Technology and engineering

If it weren’t for our satellites, buoys, planes, and ships, NOAA wouldn’t have nearly the amount of data it does today. That’s why technology and innovation are key ingredients for cutting-edge science. In this collection of lessons, mobile apps, videos, data, and more, you can learn how NOAA uses technology and engineering to get the job done.

Two NOAA staff work on a ship deck full of technology.

The remotely operated vehicle Deep Discoverer (left; on the deck of NOAA Ship Okeanos Explorer) will be used to image unexplored areas of the Blake Plateau, Blake Ridge, Blake Escarpment, submarine canyons offshore of North Carolina, submerged cultural heritage sites, areas predicted to be suitable habitat for deep-sea corals and sponges, intercanyon areas, and gas seeps. 2019 photo. (Image credit: NOAA OER)


NEW! Find even more resources on technology and engineering in our searchable resource database.

Curricula, lessons, and activities

3D-printed model brings coral education to life

K - 12th grade
This generic 3D coral polyp model shows a cross section of a single polyp, including its tentacles, gastrodermis, stomach cavity, and the complex skeletal structure underneath. 

Adopt a Drifter Program lesson plans

5th grade - undergraduate • Teacher guide • Links to standards
This website hosts a collection of five lessons for 5th - 9th grades about the Adopt a Drifter Program, drifter buoys, and data collection. There are additional lessons for high school and undergraduate classes on buoys, data, ocean currents, and more.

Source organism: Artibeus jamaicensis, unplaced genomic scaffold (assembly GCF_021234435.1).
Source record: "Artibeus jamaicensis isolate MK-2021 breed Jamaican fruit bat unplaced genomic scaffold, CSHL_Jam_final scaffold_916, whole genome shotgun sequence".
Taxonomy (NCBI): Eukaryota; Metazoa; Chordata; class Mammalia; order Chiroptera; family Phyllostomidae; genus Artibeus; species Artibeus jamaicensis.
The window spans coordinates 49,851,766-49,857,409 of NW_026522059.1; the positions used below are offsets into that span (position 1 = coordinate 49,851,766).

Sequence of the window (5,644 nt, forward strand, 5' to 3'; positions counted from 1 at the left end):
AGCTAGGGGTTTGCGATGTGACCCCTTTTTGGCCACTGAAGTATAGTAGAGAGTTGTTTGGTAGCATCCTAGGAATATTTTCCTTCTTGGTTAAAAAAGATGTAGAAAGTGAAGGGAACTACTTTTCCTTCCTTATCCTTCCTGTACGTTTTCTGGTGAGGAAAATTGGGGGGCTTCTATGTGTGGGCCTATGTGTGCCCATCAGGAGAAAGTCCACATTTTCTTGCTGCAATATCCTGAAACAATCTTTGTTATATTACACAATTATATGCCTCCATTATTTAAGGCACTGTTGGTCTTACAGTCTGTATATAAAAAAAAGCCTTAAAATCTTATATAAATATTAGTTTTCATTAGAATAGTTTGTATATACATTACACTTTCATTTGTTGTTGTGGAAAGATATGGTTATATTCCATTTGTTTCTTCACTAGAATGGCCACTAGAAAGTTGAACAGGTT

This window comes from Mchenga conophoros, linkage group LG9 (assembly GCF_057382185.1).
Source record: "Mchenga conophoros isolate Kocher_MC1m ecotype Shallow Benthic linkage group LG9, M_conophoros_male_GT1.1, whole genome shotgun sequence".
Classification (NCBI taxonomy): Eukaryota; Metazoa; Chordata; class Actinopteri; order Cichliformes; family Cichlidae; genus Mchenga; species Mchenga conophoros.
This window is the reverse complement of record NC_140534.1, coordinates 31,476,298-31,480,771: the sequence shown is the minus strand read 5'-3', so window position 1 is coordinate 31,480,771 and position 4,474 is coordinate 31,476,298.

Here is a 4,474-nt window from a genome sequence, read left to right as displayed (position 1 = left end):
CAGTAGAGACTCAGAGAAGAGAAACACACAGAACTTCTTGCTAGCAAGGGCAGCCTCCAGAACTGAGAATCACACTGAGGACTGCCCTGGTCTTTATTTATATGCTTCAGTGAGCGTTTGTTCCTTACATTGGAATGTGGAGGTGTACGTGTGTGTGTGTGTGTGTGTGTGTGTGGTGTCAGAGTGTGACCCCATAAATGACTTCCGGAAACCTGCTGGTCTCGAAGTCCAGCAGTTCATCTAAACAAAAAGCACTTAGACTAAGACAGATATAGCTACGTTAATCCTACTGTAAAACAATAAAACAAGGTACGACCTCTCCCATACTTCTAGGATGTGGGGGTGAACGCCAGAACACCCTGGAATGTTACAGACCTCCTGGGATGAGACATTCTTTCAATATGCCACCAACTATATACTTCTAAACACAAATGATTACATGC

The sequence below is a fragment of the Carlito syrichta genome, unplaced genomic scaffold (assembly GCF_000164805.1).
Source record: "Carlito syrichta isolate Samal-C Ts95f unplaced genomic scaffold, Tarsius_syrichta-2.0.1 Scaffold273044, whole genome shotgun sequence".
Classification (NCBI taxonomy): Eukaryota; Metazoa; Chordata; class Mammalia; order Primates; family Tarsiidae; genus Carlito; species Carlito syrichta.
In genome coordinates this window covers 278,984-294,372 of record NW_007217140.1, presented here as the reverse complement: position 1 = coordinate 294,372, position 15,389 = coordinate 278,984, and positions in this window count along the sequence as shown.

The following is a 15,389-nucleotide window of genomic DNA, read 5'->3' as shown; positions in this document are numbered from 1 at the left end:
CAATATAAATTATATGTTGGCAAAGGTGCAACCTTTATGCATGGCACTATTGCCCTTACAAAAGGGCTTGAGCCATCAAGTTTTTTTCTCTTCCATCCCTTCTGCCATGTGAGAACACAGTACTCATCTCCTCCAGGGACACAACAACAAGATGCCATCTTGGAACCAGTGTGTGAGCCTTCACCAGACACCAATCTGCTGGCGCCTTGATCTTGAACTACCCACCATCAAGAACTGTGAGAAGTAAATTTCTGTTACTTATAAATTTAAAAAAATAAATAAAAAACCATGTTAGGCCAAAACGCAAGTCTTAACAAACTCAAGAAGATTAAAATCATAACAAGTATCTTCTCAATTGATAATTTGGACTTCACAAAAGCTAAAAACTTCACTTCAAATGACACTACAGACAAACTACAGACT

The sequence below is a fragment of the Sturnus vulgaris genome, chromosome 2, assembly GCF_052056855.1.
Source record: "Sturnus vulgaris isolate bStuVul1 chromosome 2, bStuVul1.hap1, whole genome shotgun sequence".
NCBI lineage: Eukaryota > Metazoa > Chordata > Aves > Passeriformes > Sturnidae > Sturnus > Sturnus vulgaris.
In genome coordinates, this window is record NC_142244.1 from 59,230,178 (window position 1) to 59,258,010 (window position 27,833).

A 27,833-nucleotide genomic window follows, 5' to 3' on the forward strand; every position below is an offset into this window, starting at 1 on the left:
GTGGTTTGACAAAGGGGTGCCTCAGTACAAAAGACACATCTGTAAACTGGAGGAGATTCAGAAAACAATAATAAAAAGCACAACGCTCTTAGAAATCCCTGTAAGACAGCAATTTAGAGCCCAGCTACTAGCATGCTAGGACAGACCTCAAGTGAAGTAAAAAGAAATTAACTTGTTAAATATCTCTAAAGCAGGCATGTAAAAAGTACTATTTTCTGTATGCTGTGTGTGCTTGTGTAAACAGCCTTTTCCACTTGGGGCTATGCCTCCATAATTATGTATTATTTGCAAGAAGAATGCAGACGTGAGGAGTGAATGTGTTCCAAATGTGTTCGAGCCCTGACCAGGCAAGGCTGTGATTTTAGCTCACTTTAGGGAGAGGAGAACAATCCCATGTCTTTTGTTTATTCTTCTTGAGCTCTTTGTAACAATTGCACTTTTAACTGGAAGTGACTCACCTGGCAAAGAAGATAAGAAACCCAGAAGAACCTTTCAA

Clean Collection: Engineering, technology, and applications of science offsite link

5th - 12th grade • Teacher guide • Links to standards
Explore dozens of lessons on climate and energy topics related to engineering and technology. Lessons are searchable by grade and NGSS concepts.

Discover your changing world with NOAA

2nd - 9th grade • Links to standards
This activity book explores climate, climate change and its impacts, and what you can do to explore, understand, and protect our Earth. Activities 1, 2, 4, and 5 involve building and engineering.

Discover your world with NOAA

2nd - 9th grade
This activity book dives into a broad range of NOAA topics. The following activities involve building and engineering: Boat building challenge, Make your own astrolabe, Make your own compass, Build an underwater robot, Make your own volcano, and Build your own volcano. 

An educator's guide to marine debris

K - 12th grade • Teacher guide
This collection includes lessons for each grade range and connects marine debris to concepts in science, technology, engineering, and math. 

Deep-sea corals and remotely operated vehicles (ROVs) offsite link

9th - 12th grade • Teacher guide • Links to standards
This lesson focuses on the species found in deep-sea coral communities, the threats that face them and what individuals and communities can do
help protect them. Students use data from scientific transects taken with remotely operated vehicles (ROVs).

Engineering biodegradable drifters offsite link

6th - 8th grade • Teacher guide • Links to standards
In this activity, students engineer drifter buoys to demonstrate how trash found in inland waterways can move through the watershed and become marine debris. More lessons from this STREAMSS curriculum for 4th through 12th grade can be found here offsite link.

Enrichment in marine sciences and oceanography curriculum

9th - 12th grade • Teacher guide • Links to standards
This curriculum includes two lessons on different technologies used in marine science research.